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EM Quick Hits 5 Ludwig’s Angina, Transient Monocular Vision Loss, D-dimer for PE Workup in Pregnancy, Pediatric Nasal Foreign Bodies, Trimethoprim Drug Interactions, Airway Management in Cardiac Arrest

In this EM Quick Hits Podcast: Ludwig's Angina Emergency Management - Approach, Airway, Imaging, Transient Monocular Vision Loss (TMVL), D-dimer in the Work-up of Pulmonary Embolism in Pregnancy, Management of Pediatric Nasal Foreign Bodies: Tips and Tricks, Sulfamethoxazole-Trimethoprim Drug Interactions and Airway Options in Cardiac Arrest - LMA for all?...

BCE 74 Coding in the Scanner

In anticipation of EM Cases Episode 113 Diagnosis an Workup of Pulmonary Embolism with Dr. Kerstin DeWit and Dr. Eddy Lang, we have Dr. Peter Reardon telling us his Best Case Ever (Coding in the Scanner) of a young woman who presents with a seizure followed by hemodynamic instability, who codes while in the CT scanner...

Best Case Ever 46 – Chris Nickson on Hickam’s Dictum

EM Cases Best Case Ever - Chris Nickson on Hickam's Dictum. Usually we use the heuristic of Occam's razor to help us arrive at one diagnosis that makes sense of all the data points that a particular patient presents to us. However sometimes it's not so straight forward and we need to think about multiple diagnoses that explain a patient's condition - Hickam's Dictum. Dr. Chris Nickson, the brains behind the Life in the Fast Lane blog tells his Best Case Ever from the SMACC Conference in Dublin, in which a patient thrombolysed for massive pulmonary embolism suffers a cardiac arrest, and the thought process he went through to discover the surprising complicating diagnoses that ensue...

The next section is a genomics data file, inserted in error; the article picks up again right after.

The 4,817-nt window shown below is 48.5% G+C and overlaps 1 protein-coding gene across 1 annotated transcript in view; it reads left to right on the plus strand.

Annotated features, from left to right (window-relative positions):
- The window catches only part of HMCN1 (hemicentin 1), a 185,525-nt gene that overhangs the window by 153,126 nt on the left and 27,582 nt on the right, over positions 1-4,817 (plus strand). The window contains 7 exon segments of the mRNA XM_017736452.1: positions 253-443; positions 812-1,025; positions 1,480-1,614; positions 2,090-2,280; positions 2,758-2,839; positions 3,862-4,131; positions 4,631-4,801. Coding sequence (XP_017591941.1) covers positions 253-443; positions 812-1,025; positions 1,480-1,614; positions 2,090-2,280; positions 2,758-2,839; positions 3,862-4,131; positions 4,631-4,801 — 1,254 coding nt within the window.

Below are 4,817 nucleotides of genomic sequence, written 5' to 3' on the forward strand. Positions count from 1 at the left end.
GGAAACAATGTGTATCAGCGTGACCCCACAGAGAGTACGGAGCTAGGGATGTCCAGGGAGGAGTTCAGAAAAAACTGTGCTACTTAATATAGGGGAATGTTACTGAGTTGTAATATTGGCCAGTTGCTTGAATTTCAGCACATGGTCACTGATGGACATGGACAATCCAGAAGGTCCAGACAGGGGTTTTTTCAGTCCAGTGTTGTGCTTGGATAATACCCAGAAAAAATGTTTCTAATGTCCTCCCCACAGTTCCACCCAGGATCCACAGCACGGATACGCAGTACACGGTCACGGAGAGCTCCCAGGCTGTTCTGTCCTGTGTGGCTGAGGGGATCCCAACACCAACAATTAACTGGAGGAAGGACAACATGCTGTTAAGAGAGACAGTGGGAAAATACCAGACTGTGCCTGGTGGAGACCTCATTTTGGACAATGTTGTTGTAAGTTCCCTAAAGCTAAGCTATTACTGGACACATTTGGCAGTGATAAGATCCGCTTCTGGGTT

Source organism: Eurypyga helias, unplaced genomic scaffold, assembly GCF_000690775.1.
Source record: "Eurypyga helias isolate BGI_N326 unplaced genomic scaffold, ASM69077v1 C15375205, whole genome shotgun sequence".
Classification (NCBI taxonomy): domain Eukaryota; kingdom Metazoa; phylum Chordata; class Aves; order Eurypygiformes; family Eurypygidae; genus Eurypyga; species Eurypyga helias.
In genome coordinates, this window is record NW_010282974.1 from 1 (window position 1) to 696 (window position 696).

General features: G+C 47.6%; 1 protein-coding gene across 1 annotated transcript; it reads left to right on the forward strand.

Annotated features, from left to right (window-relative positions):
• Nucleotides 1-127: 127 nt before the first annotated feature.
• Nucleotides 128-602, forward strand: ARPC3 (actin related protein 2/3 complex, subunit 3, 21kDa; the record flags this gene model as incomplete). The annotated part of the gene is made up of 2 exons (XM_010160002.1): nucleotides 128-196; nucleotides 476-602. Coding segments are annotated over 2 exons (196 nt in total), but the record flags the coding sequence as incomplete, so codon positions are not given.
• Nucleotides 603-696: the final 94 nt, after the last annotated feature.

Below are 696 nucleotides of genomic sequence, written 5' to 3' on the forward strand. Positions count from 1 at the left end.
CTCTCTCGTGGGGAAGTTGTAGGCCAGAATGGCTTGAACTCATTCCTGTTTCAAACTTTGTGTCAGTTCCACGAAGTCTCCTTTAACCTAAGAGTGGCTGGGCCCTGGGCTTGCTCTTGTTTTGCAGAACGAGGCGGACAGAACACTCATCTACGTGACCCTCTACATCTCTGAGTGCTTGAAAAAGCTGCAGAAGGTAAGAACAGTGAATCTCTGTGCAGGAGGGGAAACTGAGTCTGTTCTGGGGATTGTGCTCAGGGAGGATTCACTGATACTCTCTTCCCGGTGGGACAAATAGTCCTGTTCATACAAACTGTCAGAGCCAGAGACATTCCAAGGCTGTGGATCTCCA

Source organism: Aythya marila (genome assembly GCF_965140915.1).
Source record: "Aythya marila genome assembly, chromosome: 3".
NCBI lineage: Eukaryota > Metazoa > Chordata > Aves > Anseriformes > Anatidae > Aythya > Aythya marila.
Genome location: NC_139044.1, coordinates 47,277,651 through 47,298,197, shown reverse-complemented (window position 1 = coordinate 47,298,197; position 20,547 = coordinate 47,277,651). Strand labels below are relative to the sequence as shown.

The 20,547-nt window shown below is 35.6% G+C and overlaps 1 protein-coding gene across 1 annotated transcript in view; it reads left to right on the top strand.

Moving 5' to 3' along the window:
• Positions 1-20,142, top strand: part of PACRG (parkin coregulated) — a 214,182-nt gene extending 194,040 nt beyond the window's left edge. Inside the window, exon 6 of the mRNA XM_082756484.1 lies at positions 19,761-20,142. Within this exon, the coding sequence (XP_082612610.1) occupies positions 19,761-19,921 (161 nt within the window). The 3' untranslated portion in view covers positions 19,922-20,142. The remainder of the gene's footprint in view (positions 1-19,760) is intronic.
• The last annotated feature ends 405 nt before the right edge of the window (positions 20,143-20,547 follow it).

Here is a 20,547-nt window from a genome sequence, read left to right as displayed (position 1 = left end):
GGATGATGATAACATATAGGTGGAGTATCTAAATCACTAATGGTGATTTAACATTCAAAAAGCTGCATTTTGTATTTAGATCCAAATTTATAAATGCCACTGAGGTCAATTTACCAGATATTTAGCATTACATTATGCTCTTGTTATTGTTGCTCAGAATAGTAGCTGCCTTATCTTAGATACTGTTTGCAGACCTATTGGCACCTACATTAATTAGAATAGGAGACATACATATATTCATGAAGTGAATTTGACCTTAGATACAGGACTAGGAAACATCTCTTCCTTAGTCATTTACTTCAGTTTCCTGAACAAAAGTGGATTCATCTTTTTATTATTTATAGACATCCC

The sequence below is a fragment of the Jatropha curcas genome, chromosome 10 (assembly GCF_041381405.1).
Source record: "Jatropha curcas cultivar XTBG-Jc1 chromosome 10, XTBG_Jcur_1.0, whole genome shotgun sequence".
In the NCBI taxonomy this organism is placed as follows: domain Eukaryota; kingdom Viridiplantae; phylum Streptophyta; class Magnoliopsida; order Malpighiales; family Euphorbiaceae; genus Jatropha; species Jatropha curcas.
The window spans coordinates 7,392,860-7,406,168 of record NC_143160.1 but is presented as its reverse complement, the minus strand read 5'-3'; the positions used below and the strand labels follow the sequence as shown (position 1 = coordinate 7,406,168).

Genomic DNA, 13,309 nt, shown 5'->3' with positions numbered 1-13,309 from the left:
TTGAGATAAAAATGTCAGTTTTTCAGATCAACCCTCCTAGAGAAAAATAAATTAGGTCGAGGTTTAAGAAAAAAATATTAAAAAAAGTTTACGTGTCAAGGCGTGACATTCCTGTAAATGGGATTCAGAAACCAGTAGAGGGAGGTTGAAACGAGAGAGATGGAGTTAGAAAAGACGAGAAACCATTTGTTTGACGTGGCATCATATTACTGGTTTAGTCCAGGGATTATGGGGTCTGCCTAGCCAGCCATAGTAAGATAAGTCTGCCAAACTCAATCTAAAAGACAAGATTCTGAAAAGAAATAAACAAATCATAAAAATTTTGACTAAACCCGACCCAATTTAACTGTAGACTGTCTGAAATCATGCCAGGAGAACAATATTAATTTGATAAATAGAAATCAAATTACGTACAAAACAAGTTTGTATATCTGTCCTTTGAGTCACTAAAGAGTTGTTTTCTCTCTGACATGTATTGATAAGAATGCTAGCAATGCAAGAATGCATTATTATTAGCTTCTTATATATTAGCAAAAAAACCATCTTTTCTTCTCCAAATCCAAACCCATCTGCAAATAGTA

Episode 69 Obesity Emergency Management

Current estimates of the prevalence of obesity are that a quarter of adult Canadians and one third of Americans are considered obese with approximately 3% being morbidly obese. With the proportion of patients with a BMI>30 growing every year, you’re likely to manage at least one obese patient on every ED shift. Obese patients are at high risk of developing a host of medical complications including diabetes, hypertension, coronary artery disease, peripheral vascular disease, biliary disease, sleep apnea, cardiomyopathy, pulmonary embolism and depression, and are less likely compared to non-obese adults to receive timely care in the ED. Not only are these patients at higher risk for morbidity and mortality, but obesity emergency management is complicated by the patient’s altered cardiopulmonary physiology and drug metabolism. This can make their acute management much more challenging and dangerous. To help us gain a deeper understanding of the challenges of managing obese patients and elucidate a number of important differences as well as practical approaches to obesity emergency management, we welcome Dr. Andrew Sloas, the founder and creator of the fantastic pediatric EM podcast PEM ED, Dr. Richard Levitan, a world-famous airway management educator and innovator and Dr. David Barbic a prominent Canadian researcher in obesity in emergency medicine from University of British Columbia....

Episode 68 Emergency Management of Sickle Cell Disease